Q: When Was The Last Time You Got A Raise (A: Five Years Ago)
We may not think austerity affects us here in the US the way it is affecting various other countries — Puerto Rico, for example, and Greece. Yet we haven’t gotten a raise in five years and we’ve all gotten poorer as a result. Wonk Wire reports, via new data from the National Employment Law Project:
inflation-adjusted wages fell substantially between 2009 and 2014 for almost every occupation under the sun.
One cut at this sorted different occupations into quintiles based on their average 2014 wages and then looked at how each quintile has fared. Researchers found that the rich have gotten poorer, and the poor have gotten a lot poorer.
Inflation-adjusted or “real” wages reflect workers’ true purchasing power; as real wages decline, so too does the amount of goods and services workers can buy with those wages. The failure of wages to merely keep pace with the cost of living is not a recent phenomenon. The declines in real wages since the Great Recession continue a decades-long trend of wage stagnation for workers in the United States. …
Of the largest occupations in the lowest-wage quintile, the two occupations with the greatest wage declines between 2009 and 2014 were both in the restaurant sector. As Table 1 shows, cooks and food preparation workers experienced wage declines of 8.9 percent and 7.7 percent, respectively. Wage declines were also especially pronounced for janitors and cleaners, personal care aides, home health aides, and maids and housekeeping cleaners.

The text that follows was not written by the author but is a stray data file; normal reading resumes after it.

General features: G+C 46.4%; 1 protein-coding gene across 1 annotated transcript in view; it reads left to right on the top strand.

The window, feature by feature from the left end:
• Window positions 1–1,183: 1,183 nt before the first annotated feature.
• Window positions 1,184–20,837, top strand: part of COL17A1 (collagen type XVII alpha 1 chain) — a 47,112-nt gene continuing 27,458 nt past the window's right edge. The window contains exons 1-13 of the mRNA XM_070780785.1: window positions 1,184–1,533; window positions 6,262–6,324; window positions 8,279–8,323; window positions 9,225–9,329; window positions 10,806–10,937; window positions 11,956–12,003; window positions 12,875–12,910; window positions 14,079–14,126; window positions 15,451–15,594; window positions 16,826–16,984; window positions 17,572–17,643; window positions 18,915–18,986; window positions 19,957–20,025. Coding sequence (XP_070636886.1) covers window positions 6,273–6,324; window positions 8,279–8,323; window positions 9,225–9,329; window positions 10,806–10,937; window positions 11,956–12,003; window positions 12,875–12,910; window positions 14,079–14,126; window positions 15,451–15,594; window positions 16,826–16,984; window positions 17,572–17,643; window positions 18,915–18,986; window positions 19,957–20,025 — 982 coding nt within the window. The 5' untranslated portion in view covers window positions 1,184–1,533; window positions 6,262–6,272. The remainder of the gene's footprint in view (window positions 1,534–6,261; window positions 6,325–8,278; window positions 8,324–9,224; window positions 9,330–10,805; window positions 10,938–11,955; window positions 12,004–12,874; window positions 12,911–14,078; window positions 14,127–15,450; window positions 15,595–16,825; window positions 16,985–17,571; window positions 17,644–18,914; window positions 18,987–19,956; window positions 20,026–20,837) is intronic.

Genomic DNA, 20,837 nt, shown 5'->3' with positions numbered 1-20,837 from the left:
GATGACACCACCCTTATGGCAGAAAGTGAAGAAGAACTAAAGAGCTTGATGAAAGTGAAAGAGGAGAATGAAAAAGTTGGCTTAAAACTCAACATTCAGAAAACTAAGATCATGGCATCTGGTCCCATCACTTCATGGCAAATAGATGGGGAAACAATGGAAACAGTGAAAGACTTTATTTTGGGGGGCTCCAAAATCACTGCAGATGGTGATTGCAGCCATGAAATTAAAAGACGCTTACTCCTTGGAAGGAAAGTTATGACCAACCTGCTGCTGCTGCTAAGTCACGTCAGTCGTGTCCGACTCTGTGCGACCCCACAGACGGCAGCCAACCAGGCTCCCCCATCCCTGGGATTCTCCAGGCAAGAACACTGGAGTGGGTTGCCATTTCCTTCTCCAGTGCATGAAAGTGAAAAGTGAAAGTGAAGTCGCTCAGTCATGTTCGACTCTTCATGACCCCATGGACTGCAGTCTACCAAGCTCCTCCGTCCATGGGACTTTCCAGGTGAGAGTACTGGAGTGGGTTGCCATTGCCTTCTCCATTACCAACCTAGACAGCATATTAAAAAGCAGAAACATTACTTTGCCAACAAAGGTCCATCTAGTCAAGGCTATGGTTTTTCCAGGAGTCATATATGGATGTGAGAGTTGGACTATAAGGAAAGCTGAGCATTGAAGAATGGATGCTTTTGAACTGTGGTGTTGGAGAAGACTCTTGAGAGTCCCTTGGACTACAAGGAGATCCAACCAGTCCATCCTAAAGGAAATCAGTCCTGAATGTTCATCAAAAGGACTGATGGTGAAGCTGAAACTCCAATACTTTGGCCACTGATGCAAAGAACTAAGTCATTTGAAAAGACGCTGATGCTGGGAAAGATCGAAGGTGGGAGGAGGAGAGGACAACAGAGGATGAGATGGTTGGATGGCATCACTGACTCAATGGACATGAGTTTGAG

Blue collar workers have been hit the hardest, in other words. Don’t fret, though, college grads! The outlook is a bit rosier for white collar workers, according to Bloomberg Business:
White-collar workers will get the biggest pay boost in eight years as employers compete for the best and brightest in America, according to staffing firm Robert Half. … the Robert Half survey is based on more than 1,000 recruiters and covers more than 750 roles, most of which require at least a bachelor’s degree and possibly certification. It tracks technology, finance and accounting, legal, creative and marketing, and administrative and office support services occupations.
I wonder if that’s any comfort to the employees of Bloomberg Business? I hear there are layoffs in the works there.
Anyhoo, Half recommends honing your tech skills.
A big data engineer could snag a starting pay of $129,500 to $183,500, an 8.9 percent jump from 2015. Mobile applications developer, data security analyst, user experience specialist and business systems analyst-manager are also in the top 10 roles to watch.
Another growing field offering increasingly well-paid gigs? Something called “Creative.” What that means, Bloomberg does not really explain; perhaps the author doesn’t know either. Visual design? Or something. Regardless, it sounds like an opportunity to put that liberal arts degree to good use.
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